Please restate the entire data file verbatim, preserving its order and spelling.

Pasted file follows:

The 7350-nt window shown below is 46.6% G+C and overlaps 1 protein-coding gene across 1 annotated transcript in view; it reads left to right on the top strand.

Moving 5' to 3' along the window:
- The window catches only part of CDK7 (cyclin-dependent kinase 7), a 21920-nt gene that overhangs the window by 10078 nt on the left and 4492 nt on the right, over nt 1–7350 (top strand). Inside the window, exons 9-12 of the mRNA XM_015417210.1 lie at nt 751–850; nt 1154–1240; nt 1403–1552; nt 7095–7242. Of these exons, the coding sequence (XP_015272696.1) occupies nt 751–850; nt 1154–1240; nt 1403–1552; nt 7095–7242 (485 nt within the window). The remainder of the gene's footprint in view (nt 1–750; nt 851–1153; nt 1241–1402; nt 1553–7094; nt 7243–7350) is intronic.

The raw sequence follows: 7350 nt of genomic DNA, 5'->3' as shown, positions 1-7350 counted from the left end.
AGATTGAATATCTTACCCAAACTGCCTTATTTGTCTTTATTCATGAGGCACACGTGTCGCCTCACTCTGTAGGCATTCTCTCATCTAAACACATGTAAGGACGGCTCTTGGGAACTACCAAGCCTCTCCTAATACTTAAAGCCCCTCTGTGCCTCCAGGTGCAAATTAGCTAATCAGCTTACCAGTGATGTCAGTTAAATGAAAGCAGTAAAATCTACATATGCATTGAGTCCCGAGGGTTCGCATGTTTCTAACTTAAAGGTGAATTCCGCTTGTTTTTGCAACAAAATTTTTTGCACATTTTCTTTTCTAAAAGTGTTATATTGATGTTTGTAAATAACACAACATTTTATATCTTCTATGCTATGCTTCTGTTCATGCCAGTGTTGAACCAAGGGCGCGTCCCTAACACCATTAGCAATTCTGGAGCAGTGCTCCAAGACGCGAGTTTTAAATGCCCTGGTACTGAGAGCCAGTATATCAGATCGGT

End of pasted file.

The 7350-nt window shown below is 46.6% G+C and overlaps 1 protein-coding gene across 1 annotated transcript in view; it reads left to right on the top strand.

Moving 5' to 3' along the window:
- The window catches only part of CDK7 (cyclin-dependent kinase 7), a 21920-nt gene that overhangs the window by 10078 nt on the left and 4492 nt on the right, over nt 1–7350 (top strand). Inside the window, exons 9-12 of the mRNA XM_015417210.1 lie at nt 751–850; nt 1154–1240; nt 1403–1552; nt 7095–7242. Of these exons, the coding sequence (XP_015272696.1) occupies nt 751–850; nt 1154–1240; nt 1403–1552; nt 7095–7242 (485 nt within the window). The remainder of the gene's footprint in view (nt 1–750; nt 851–1153; nt 1241–1402; nt 1553–7094; nt 7243–7350) is intronic.

The raw sequence follows: 7350 nt of genomic DNA, 5'->3' as shown, positions 1-7350 counted from the left end.
AGATTGAATATCTTACCCAAACTGCCTTATTTGTCTTTATTCATGAGGCACACGTGTCGCCTCACTCTGTAGGCATTCTCTCATCTAAACACATGTAAGGACGGCTCTTGGGAACTACCAAGCCTCTCCTAATACTTAAAGCCCCTCTGTGCCTCCAGGTGCAAATTAGCTAATCAGCTTACCAGTGATGTCAGTTAAATGAAAGCAGTAAAATCTACATATGCATTGAGTCCCGAGGGTTCGCATGTTTCTAACTTAAAGGTGAATTCCGCTTGTTTTTGCAACAAAATTTTTTGCACATTTTCTTTTCTAAAAGTGTTATATTGATGTTTGTAAATAACACAACATTTTATATCTTCTATGCTATGCTTCTGTTCATGCCAGTGTTGAACCAAGGGCGCGTCCCTAACACCATTAGCAATTCTGGAGCAGTGCTCCAAGACGCGAGTTTTAAATGCCCTGGTACTGAGAGCCAGTATATCAGATCGGT